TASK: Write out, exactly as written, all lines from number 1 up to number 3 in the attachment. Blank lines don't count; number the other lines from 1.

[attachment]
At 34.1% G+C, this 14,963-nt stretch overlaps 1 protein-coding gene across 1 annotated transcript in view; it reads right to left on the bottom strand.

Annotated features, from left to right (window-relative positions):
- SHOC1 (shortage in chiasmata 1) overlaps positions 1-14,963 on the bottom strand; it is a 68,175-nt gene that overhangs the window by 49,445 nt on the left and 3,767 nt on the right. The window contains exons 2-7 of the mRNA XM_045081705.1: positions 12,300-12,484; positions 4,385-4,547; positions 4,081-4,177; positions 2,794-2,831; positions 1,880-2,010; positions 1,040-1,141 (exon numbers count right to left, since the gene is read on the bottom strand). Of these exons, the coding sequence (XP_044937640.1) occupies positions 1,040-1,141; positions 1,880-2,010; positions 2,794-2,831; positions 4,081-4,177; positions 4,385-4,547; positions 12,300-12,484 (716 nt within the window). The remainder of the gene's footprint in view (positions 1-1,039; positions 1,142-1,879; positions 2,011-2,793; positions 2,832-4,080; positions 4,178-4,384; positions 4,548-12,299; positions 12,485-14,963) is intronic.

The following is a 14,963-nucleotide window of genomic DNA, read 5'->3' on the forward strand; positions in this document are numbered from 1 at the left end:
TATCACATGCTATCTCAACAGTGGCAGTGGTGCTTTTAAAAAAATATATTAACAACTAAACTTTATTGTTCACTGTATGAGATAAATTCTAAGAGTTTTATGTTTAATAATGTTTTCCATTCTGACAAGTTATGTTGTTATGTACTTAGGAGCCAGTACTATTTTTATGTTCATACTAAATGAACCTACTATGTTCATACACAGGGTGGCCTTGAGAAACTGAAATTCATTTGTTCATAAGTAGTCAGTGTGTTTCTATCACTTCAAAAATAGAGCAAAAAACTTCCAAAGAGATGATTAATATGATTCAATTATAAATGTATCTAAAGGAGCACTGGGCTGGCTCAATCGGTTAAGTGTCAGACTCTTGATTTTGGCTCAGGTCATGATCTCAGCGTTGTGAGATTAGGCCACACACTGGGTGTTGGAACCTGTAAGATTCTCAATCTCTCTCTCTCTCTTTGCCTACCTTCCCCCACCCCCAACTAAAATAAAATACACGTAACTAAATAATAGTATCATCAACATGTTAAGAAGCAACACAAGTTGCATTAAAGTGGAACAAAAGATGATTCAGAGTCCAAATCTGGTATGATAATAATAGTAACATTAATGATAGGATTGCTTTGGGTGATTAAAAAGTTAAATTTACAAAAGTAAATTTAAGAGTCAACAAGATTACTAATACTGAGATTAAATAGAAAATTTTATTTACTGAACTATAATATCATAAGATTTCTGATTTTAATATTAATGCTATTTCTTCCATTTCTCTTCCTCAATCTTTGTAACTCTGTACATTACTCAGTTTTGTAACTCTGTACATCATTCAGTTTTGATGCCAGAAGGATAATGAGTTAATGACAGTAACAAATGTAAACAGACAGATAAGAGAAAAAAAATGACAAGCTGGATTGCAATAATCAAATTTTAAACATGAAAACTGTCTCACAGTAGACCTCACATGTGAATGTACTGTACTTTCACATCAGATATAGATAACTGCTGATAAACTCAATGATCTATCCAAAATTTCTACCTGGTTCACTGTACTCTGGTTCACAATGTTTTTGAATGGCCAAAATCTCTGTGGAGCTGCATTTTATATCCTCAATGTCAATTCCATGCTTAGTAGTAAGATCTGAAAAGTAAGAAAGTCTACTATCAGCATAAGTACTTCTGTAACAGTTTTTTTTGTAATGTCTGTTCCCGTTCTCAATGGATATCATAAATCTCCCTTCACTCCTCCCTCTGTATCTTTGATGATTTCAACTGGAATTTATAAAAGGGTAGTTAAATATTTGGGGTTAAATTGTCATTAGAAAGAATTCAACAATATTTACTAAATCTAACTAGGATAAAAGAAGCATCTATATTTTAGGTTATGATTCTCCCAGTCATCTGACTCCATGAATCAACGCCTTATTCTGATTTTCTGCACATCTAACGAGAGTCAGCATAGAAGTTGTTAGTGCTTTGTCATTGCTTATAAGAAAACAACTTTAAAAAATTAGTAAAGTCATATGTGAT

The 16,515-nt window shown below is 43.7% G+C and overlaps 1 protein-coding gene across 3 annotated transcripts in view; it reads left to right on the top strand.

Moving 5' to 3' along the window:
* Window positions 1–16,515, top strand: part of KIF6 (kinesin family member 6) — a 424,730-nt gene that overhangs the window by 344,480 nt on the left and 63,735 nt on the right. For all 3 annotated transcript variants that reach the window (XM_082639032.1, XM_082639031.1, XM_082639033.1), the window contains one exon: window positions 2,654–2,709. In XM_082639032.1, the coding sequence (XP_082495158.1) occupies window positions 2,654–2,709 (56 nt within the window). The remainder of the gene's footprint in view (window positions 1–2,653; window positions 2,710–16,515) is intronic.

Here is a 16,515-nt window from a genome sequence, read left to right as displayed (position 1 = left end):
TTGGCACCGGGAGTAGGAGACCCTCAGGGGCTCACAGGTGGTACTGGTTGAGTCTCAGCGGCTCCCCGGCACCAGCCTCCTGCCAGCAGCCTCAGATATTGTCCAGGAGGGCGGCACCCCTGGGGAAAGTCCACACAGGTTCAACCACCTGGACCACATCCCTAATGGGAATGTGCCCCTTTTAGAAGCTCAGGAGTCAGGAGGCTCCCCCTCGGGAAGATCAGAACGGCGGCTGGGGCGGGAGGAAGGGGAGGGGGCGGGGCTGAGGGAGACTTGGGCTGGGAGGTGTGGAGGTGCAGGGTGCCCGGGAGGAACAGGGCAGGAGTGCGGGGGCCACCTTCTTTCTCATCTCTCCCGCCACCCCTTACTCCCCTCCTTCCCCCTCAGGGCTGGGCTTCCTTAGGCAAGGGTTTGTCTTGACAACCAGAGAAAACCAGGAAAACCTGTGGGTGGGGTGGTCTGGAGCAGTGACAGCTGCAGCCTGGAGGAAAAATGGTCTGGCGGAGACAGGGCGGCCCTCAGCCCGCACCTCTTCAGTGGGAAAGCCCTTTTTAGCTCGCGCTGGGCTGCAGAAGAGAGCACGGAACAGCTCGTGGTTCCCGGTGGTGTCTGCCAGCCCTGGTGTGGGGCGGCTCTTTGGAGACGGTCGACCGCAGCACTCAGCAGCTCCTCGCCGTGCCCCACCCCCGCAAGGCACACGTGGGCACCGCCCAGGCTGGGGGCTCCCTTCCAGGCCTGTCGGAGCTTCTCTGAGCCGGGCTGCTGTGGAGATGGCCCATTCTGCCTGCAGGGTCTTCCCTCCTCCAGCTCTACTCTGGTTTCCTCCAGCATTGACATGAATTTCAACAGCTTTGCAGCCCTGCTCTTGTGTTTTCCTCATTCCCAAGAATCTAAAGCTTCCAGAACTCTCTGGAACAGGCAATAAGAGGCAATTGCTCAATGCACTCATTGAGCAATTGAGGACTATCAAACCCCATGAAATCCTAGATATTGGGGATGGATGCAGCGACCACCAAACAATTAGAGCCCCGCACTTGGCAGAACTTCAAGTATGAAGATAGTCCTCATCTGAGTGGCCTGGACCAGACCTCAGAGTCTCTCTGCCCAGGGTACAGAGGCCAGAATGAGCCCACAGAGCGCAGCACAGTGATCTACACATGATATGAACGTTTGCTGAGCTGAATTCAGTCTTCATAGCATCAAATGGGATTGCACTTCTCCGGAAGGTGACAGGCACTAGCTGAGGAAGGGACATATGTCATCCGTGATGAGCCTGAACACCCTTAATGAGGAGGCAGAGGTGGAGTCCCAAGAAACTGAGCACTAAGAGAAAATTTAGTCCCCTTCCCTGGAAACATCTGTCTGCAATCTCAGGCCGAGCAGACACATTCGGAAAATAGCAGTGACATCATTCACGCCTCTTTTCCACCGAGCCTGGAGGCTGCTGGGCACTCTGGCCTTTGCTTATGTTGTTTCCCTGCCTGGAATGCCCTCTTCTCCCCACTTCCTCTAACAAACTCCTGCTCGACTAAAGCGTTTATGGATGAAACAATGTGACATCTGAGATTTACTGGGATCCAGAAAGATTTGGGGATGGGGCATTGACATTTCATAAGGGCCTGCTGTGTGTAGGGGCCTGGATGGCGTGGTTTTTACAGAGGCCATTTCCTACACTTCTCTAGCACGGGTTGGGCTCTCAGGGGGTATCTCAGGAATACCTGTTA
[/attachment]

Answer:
At 34.1% G+C, this 14,963-nt stretch overlaps 1 protein-coding gene across 1 annotated transcript in view; it reads right to left on the bottom strand.

Annotated features, from left to right (window-relative positions):
- SHOC1 (shortage in chiasmata 1) overlaps positions 1-14,963 on the bottom strand; it is a 68,175-nt gene that overhangs the window by 49,445 nt on the left and 3,767 nt on the right. The window contains exons 2-7 of the mRNA XM_045081705.1: positions 12,300-12,484; positions 4,385-4,547; positions 4,081-4,177; positions 2,794-2,831; positions 1,880-2,010; positions 1,040-1,141 (exon numbers count right to left, since the gene is read on the bottom strand). Of these exons, the coding sequence (XP_044937640.1) occupies positions 1,040-1,141; positions 1,880-2,010; positions 2,794-2,831; positions 4,081-4,177; positions 4,385-4,547; positions 12,300-12,484 (716 nt within the window). The remainder of the gene's footprint in view (positions 1-1,039; positions 1,142-1,879; positions 2,011-2,793; positions 2,832-4,080; positions 4,178-4,384; positions 4,548-12,299; positions 12,485-14,963) is intronic.